Monday, September 17, 2012

Tues morning September 10

In 2010, OPSEU supported the Tyanjane Centre for the Disabled in Kasungu, giving a small amount of funding to begin renovating a building to use for skills training.   This morning, our delegation was invited to tour the Centre to see what has happened from 2010 to 2012.  Recently Tyanjane has joined together with another organization, Skills for Youth Network as many of their aims are the same. Both organizations are struggling to provide necessary skills to youth and the disabled in the community.  With some funding from the Canadian High Commission, they have recently acquired some woodworking machines, welding machines and sewing machines.  However, they are a community-based organization, not an NGO with staffing etc. and it is a hard job to get these kinds of organizations off the ground.  Their many volunteers are trying hard to get the building completed so they can set up machinery and begin their skills training programs.  In the meantime, they are able to provide youth and the disabled community with meeting space and educational dialogue on all kinds of issues facing them in their community.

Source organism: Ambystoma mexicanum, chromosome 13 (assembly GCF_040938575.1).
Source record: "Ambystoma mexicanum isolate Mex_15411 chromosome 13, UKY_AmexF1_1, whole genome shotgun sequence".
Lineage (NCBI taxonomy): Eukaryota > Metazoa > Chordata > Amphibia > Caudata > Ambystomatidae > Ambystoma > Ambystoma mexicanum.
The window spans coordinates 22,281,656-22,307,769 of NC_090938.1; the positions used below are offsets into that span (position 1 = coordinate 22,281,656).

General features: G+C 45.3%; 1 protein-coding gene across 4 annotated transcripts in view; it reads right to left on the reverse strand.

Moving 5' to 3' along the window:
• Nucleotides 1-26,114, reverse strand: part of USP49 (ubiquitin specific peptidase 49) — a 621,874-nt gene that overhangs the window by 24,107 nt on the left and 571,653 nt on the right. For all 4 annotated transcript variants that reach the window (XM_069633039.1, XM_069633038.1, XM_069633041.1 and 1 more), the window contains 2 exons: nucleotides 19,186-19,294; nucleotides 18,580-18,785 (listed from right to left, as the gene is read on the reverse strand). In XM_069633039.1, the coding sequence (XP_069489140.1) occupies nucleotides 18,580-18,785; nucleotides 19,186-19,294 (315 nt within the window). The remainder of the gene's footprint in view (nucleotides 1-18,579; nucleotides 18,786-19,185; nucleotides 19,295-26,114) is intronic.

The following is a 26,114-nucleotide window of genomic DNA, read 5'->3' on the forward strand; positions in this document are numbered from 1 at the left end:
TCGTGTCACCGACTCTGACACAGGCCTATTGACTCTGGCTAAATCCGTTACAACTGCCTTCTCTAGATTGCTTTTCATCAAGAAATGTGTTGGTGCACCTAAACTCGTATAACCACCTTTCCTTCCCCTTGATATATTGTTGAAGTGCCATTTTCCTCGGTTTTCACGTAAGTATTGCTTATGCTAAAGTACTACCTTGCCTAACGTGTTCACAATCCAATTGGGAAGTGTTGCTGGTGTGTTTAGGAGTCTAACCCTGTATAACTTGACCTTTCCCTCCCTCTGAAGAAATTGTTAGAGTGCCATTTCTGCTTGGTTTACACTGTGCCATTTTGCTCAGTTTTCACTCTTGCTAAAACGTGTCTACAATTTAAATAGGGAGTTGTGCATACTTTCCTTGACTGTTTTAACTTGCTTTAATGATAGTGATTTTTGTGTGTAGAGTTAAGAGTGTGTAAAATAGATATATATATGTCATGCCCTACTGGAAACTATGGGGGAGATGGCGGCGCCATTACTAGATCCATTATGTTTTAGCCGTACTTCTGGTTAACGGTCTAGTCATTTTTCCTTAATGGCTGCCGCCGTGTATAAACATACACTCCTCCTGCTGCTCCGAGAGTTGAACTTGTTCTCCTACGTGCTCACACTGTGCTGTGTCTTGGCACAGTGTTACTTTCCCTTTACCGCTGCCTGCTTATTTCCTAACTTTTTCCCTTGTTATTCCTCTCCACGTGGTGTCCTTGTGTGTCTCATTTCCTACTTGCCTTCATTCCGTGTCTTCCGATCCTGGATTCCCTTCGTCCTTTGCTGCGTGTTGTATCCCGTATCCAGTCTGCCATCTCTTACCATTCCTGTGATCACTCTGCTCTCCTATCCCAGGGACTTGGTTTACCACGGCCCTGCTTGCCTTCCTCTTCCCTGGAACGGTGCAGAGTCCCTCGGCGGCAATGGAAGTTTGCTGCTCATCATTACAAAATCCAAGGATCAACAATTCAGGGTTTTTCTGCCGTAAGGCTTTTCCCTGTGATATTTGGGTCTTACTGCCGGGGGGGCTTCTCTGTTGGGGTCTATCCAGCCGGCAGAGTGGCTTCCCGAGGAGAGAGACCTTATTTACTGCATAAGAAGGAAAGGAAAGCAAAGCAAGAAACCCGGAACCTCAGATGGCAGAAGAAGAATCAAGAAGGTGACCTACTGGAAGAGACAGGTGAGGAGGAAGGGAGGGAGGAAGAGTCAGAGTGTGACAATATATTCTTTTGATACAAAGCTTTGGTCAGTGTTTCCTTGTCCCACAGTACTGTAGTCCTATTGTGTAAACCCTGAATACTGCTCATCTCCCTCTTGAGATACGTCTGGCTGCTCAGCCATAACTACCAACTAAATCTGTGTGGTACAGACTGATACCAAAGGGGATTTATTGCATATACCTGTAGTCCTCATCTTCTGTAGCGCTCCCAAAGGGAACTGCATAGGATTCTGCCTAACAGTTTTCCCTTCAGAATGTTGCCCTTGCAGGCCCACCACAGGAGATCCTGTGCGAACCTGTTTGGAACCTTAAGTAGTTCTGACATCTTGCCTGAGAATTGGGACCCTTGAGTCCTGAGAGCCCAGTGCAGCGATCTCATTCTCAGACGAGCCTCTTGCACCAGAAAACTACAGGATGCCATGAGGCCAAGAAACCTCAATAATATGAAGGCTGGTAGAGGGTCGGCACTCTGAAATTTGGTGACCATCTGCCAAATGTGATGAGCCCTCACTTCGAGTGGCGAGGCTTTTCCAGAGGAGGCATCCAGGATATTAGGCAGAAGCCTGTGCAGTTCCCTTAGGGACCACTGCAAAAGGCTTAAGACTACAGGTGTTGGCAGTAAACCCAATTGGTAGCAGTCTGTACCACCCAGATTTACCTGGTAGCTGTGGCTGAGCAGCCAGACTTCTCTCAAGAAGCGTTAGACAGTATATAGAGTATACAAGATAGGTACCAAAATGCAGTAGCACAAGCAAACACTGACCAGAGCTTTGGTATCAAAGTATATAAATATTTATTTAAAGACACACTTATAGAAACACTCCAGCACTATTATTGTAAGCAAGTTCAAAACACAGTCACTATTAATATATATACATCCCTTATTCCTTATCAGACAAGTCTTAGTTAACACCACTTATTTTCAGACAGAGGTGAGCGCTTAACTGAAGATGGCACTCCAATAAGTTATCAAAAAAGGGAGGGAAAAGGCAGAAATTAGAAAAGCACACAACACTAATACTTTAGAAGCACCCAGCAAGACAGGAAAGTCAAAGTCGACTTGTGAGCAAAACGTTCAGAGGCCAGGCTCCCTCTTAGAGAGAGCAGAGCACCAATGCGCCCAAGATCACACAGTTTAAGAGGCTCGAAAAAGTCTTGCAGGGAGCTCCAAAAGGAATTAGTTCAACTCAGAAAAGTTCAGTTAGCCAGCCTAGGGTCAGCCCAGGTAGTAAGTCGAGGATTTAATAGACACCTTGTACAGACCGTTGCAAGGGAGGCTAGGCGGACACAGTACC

OPSEU meets with Tyanjane and Skills Youth Network


After our visit with Tyanjane and the Skills Youth Network we headed off to Lake Malawi, but with one stop on the way.  Eric Davis had brought a suitcase full of medical supplies with him from Canada, specifically 12 cases of syringe of different sizes, donated by health professionals in Kingston, Ontario.

The staff at St. Andrew’s Mission Hospital were very grateful.  “We know these things may seem cheap to you back in Canada, but to us they are very valuable,” said one of the administrators of the hospital.








Tues afternoon, September 11

After dropping off the supplies, we headed for the Lake again and spent a night and a morning there.  Although totally landlocked, Malawi has what is described as its “inland sea”. Lake Malawi  is a vast body of freshwater more than 500 km north to south and 80 km wide. The Lake is extraordinarily deep in the north- 2300 ft/700 m, plunging well below sea level. This reflects the enormity of the natural faulting of the Great Rift Valley, which is the origin of the Lake.

Because of its rich fish harvest, the Lake plays an important part in the economy. Fishing villages are scattered along the shore and our group watched the fishers come in with their catch.  Tilapia (Chomba) is native to Lake Malawi and is organically farmed in other parts of the world.



Lunch at Lake Malawi




Sunrise over Lake Malawi


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